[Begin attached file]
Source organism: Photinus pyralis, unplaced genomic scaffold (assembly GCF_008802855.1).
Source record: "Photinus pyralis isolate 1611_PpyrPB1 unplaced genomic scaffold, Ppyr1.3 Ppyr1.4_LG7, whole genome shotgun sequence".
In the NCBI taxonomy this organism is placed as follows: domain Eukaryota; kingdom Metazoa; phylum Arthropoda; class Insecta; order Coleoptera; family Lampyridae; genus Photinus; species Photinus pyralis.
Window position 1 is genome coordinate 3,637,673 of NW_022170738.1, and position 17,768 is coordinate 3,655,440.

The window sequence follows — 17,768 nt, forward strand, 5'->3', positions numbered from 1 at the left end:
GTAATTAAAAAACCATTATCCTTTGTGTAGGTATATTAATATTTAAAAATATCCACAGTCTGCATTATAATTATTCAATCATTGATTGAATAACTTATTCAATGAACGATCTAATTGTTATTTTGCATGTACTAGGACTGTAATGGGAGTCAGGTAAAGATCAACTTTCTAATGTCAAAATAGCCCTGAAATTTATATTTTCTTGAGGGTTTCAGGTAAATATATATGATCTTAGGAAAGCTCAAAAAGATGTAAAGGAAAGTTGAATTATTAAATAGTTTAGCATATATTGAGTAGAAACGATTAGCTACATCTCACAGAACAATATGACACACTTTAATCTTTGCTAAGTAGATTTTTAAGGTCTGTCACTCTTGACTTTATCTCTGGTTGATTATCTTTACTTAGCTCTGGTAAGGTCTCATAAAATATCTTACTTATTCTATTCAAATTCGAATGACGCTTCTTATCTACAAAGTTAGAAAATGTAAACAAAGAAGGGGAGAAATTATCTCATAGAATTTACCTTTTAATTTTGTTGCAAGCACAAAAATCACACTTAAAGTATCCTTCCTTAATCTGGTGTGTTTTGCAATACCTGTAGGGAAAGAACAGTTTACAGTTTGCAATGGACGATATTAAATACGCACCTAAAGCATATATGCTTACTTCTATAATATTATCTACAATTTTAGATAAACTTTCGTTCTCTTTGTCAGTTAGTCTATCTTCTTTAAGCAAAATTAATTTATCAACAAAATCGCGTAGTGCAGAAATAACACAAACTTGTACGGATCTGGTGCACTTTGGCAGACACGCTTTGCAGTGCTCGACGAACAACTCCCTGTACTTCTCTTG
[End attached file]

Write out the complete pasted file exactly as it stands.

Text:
Source organism: Photinus pyralis, unplaced genomic scaffold (assembly GCF_008802855.1).
Source record: "Photinus pyralis isolate 1611_PpyrPB1 unplaced genomic scaffold, Ppyr1.3 Ppyr1.4_LG7, whole genome shotgun sequence".
In the NCBI taxonomy this organism is placed as follows: domain Eukaryota; kingdom Metazoa; phylum Arthropoda; class Insecta; order Coleoptera; family Lampyridae; genus Photinus; species Photinus pyralis.
Window position 1 is genome coordinate 3,637,673 of NW_022170738.1, and position 17,768 is coordinate 3,655,440.

The window sequence follows — 17,768 nt, forward strand, 5'->3', positions numbered from 1 at the left end:
GTAATTAAAAAACCATTATCCTTTGTGTAGGTATATTAATATTTAAAAATATCCACAGTCTGCATTATAATTATTCAATCATTGATTGAATAACTTATTCAATGAACGATCTAATTGTTATTTTGCATGTACTAGGACTGTAATGGGAGTCAGGTAAAGATCAACTTTCTAATGTCAAAATAGCCCTGAAATTTATATTTTCTTGAGGGTTTCAGGTAAATATATATGATCTTAGGAAAGCTCAAAAAGATGTAAAGGAAAGTTGAATTATTAAATAGTTTAGCATATATTGAGTAGAAACGATTAGCTACATCTCACAGAACAATATGACACACTTTAATCTTTGCTAAGTAGATTTTTAAGGTCTGTCACTCTTGACTTTATCTCTGGTTGATTATCTTTACTTAGCTCTGGTAAGGTCTCATAAAATATCTTACTTATTCTATTCAAATTCGAATGACGCTTCTTATCTACAAAGTTAGAAAATGTAAACAAAGAAGGGGAGAAATTATCTCATAGAATTTACCTTTTAATTTTGTTGCAAGCACAAAAATCACACTTAAAGTATCCTTCCTTAATCTGGTGTGTTTTGCAATACCTGTAGGGAAAGAACAGTTTACAGTTTGCAATGGACGATATTAAATACGCACCTAAAGCATATATGCTTACTTCTATAATATTATCTACAATTTTAGATAAACTTTCGTTCTCTTTGTCAGTTAGTCTATCTTCTTTAAGCAAAATTAATTTATCAACAAAATCGCGTAGTGCAGAAATAACACAAACTTGTACGGATCTGGTGCACTTTGGCAGACACGCTTTGCAGTGCTCGACGAACAACTCCCTGTACTTCTCTTG